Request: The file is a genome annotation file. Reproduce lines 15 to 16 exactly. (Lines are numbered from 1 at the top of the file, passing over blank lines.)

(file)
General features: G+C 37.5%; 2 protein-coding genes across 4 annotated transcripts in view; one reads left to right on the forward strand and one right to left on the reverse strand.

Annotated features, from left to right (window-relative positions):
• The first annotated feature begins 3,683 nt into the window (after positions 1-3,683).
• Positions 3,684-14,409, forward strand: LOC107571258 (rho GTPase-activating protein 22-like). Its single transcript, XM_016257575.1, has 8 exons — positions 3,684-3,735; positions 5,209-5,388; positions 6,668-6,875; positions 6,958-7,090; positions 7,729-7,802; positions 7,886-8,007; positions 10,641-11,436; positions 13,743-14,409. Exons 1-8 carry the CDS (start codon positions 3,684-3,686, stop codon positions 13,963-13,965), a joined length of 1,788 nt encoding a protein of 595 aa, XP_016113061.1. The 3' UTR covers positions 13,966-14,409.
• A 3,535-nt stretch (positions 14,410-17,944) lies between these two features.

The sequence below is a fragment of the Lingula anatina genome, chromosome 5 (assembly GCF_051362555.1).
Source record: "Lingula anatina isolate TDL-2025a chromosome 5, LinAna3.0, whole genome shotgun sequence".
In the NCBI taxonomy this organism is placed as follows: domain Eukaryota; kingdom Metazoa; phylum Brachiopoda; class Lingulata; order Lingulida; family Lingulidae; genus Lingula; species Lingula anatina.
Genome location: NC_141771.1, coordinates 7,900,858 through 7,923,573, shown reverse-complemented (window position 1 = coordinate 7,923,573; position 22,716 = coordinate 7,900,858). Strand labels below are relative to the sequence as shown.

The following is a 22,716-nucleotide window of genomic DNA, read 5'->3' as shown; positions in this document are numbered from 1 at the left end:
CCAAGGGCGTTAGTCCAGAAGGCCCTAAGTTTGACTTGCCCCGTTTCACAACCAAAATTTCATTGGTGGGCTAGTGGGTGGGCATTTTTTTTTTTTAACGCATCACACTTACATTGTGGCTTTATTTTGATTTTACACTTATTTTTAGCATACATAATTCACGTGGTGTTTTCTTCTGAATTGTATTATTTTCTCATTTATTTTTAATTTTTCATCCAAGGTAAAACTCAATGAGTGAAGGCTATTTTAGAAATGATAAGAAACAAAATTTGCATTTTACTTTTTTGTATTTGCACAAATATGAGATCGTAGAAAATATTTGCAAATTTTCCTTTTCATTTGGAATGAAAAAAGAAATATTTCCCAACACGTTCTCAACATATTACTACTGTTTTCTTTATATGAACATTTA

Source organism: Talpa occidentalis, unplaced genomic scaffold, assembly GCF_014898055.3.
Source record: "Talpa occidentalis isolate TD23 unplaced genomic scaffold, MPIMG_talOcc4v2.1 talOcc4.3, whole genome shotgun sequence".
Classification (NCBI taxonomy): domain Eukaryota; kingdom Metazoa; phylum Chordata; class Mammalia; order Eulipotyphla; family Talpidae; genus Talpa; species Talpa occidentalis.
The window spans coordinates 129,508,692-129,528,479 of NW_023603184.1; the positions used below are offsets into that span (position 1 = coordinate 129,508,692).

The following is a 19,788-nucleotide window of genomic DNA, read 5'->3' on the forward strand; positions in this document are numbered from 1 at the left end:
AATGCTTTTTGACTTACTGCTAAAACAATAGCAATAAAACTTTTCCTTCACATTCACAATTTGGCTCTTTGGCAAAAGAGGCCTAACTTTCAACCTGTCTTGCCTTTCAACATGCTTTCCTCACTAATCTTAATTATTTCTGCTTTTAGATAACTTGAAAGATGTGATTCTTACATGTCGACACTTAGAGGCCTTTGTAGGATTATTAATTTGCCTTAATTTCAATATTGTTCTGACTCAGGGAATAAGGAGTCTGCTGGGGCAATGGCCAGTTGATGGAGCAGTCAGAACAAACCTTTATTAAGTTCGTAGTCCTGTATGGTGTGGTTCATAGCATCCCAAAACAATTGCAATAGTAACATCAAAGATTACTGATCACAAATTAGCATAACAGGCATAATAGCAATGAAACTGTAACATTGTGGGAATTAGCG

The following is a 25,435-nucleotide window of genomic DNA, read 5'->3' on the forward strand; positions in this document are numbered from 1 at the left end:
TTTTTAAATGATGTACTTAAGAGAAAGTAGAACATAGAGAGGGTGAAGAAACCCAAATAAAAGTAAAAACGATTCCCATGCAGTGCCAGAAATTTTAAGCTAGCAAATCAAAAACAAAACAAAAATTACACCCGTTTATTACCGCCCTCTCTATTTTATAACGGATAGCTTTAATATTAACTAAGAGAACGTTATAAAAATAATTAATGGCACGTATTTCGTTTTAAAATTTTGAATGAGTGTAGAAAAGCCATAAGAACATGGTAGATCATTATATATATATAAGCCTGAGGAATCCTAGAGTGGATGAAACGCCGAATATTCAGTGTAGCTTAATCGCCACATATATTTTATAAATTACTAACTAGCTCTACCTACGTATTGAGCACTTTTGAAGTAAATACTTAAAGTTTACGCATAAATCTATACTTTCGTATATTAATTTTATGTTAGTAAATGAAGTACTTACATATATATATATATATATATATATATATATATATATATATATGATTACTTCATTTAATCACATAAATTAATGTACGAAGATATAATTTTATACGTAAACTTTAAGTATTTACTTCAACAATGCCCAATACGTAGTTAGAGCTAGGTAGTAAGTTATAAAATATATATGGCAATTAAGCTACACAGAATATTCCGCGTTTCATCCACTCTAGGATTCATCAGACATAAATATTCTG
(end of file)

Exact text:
The window spans coordinates 129,508,692-129,528,479 of NW_023603184.1; the positions used below are offsets into that span (position 1 = coordinate 129,508,692).

The following is a 19,788-nucleotide window of genomic DNA, read 5'->3' on the forward strand; positions in this document are numbered from 1 at the left end: